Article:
P 3 P 3 P P P

o------o--o------o--o-- o----o----o----

\ / \ / \ str = 3 or 4 Q | | xPoQx has

--o--o------o--o------o-- | | this form

/ \ / \ / o----o

o------o--o------o--o---- P

For triangles, the triangle can be placed on the apeirohedron so that they are assymetric. The example is the oct-tet tiling, whose continuation over the {3,6} is not a mirror image. This leads to the A and B laminates, ie LA2 and LB2.

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\ // \ // \ // \// \// \//

--o------o -----o---- --o------o------o--

// \ // \ //\ /\\ /\\ /\\

Normal (A form) Reversed (B form)

LA2 = {3,4,A} LB2.

The polytopes mentioned above are all 'A' form, there are crossing apeirogons formed by the three kinds of edge. The B form is like LB2, the tiling with the close-pack vertices.

Laminate PolytopesWe now turn to laminates. One can cut along a series of apeirotopes, such that every vertex is exposed. The apeirotopes would need to be identical. Given such a set, one can create alternating layers as long as the etching is identical. That is, one can make a tiling of alternating triangular-prisms and oct-tet layers, etc.

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\ // \ // \ // A \// \// \// A

--o------o -----o---- --o------o------o--

| | | P | | | P

--o------o -----o---- --o------o------o--

// \ // \ //\ A /\\ /\\ /\\ Ar

Normal (A form) Reversed (B form)

LPA2 LPB2.

Here there are alternating layers of a symmetric form P, with a reversable set A, Ar. Note here that the A's must be equal, and the P's must be equal.

The number of LaminatesThe following table shows all possible apeirohedra, along with the symmetric (f) and assymetric (h) tilings that support this kind of layer. There are five kinds of laminates, which have these numbers.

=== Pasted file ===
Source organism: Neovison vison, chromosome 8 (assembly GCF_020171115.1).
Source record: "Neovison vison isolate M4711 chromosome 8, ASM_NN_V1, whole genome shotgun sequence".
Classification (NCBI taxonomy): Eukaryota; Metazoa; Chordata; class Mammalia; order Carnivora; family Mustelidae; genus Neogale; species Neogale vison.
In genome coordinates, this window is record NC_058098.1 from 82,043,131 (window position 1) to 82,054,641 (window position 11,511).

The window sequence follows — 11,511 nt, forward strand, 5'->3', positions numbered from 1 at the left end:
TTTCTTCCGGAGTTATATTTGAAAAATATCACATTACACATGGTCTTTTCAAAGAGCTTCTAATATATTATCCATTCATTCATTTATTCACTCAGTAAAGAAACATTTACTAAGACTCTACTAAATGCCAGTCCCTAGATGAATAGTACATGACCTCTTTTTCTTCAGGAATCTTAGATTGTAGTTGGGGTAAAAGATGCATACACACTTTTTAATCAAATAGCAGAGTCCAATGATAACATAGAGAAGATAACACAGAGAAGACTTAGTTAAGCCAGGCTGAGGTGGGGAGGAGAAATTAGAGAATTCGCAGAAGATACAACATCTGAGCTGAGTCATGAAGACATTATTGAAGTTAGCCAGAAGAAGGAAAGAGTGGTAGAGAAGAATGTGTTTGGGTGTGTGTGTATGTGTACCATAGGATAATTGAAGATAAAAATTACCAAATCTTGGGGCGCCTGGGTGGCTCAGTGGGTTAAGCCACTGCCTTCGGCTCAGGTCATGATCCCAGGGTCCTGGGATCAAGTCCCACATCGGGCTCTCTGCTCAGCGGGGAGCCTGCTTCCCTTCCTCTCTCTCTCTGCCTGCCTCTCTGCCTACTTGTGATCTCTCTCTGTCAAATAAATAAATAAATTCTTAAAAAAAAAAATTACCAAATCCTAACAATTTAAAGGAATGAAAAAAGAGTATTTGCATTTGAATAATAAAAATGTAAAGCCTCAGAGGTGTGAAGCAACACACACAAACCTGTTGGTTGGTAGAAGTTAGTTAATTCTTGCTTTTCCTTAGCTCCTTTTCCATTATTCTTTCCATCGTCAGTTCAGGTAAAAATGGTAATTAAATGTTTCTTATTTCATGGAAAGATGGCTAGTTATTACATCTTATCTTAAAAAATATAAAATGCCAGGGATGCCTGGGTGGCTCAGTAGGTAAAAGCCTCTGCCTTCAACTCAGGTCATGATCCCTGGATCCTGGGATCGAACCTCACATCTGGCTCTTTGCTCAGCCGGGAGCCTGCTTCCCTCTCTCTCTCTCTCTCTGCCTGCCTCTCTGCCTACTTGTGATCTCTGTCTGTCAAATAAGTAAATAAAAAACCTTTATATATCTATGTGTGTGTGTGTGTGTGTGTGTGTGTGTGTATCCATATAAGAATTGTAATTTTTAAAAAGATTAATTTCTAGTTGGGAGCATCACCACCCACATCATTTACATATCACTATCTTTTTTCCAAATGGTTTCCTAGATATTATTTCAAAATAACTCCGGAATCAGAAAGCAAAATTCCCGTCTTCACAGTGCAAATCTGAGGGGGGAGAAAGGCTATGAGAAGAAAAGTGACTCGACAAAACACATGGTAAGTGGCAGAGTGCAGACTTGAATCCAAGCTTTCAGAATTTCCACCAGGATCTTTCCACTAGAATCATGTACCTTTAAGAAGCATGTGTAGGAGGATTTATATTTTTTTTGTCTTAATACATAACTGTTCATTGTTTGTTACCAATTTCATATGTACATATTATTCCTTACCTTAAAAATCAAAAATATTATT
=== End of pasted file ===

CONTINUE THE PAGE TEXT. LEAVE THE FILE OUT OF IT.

C LC2 f(f+1)/2 symmetric, excluding XX

A LA2 h(h-1)/2 normal assymetric, excluding XX

B LB2 h(h+1)/2 reversed assymetric, including XX'

PA LPA2 fh normal extended

PB LPB2 fh reversed extended.

The sum of the last four is h(h+2f).

We then list the various apeirohedra, which are p = xPoUo and P3 = o3xPoUo. These are lines variously of alternating 3,P and of simple P.

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3. P3 T O CO ID

tT tC tD SH tQ 45

4. C CO tO Q tQ 10

4: (Pp) tCO tID tSH 39

43. A4 rCO 1

5. P5 D ID tI 6

53. A5 rID 1

6. P6 H SH 3

6: tT tO tI tCO tID tSH 72

63. A6 rSH 1

8. P8 0

8: tC tCO tD 15

10. P10 0

10: tD tID 8

12. P12 0

12: tH tSH 8

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67 142 = 209

The above table gives the 'sundries'. Specifically, 39 is found with f=5, h=3, excludes the infinite families. When we put f=5,h=4, one gets 56, meaning that there are 17 classes of infinite laminates. This includes the reversed layering of (Pp) / (Pp), which we shall remove from here, to get 16 infinite families ie 16u.

The form Pp can alternate with Pq, both normal and reversed, which leads to two bi-infinite classes. So the total of laminates is

Primitives 2u + 16

Laminates 2u^2 + 16u + 209

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Total 2u^2 + 18u + 225 or 245 separate entries.